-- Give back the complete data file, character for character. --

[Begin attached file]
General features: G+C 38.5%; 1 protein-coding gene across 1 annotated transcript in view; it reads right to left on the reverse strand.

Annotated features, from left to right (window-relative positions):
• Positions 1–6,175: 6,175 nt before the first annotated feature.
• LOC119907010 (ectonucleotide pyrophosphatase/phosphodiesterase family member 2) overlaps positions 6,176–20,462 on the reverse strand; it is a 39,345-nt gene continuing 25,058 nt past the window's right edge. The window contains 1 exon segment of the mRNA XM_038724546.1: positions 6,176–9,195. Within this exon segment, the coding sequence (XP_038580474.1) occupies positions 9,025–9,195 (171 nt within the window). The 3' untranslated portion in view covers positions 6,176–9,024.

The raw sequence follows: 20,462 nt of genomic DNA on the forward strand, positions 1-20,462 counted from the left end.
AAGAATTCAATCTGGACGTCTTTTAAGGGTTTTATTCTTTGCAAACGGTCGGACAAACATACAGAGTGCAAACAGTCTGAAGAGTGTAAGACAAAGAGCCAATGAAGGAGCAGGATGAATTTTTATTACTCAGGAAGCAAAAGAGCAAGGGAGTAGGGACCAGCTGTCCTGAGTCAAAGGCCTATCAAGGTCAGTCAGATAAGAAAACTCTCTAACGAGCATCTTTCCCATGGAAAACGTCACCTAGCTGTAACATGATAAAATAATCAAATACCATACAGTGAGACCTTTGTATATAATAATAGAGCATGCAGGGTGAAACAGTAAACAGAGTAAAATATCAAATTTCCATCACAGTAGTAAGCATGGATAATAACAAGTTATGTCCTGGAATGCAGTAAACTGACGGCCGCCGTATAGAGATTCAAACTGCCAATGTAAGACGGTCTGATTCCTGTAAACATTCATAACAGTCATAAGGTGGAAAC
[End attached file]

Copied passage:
General features: G+C 38.5%; 1 protein-coding gene across 1 annotated transcript in view; it reads right to left on the reverse strand.

Annotated features, from left to right (window-relative positions):
• Positions 1–6,175: 6,175 nt before the first annotated feature.
• LOC119907010 (ectonucleotide pyrophosphatase/phosphodiesterase family member 2) overlaps positions 6,176–20,462 on the reverse strand; it is a 39,345-nt gene continuing 25,058 nt past the window's right edge. The window contains 1 exon segment of the mRNA XM_038724546.1: positions 6,176–9,195. Within this exon segment, the coding sequence (XP_038580474.1) occupies positions 9,025–9,195 (171 nt within the window). The 3' untranslated portion in view covers positions 6,176–9,024.

The raw sequence follows: 20,462 nt of genomic DNA on the forward strand, positions 1-20,462 counted from the left end.
AAGAATTCAATCTGGACGTCTTTTAAGGGTTTTATTCTTTGCAAACGGTCGGACAAACATACAGAGTGCAAACAGTCTGAAGAGTGTAAGACAAAGAGCCAATGAAGGAGCAGGATGAATTTTTATTACTCAGGAAGCAAAAGAGCAAGGGAGTAGGGACCAGCTGTCCTGAGTCAAAGGCCTATCAAGGTCAGTCAGATAAGAAAACTCTCTAACGAGCATCTTTCCCATGGAAAACGTCACCTAGCTGTAACATGATAAAATAATCAAATACCATACAGTGAGACCTTTGTATATAATAATAGAGCATGCAGGGTGAAACAGTAAACAGAGTAAAATATCAAATTTCCATCACAGTAGTAAGCATGGATAATAACAAGTTATGTCCTGGAATGCAGTAAACTGACGGCCGCCGTATAGAGATTCAAACTGCCAATGTAAGACGGTCTGATTCCTGTAAACATTCATAACAGTCATAAGGTGGAAAC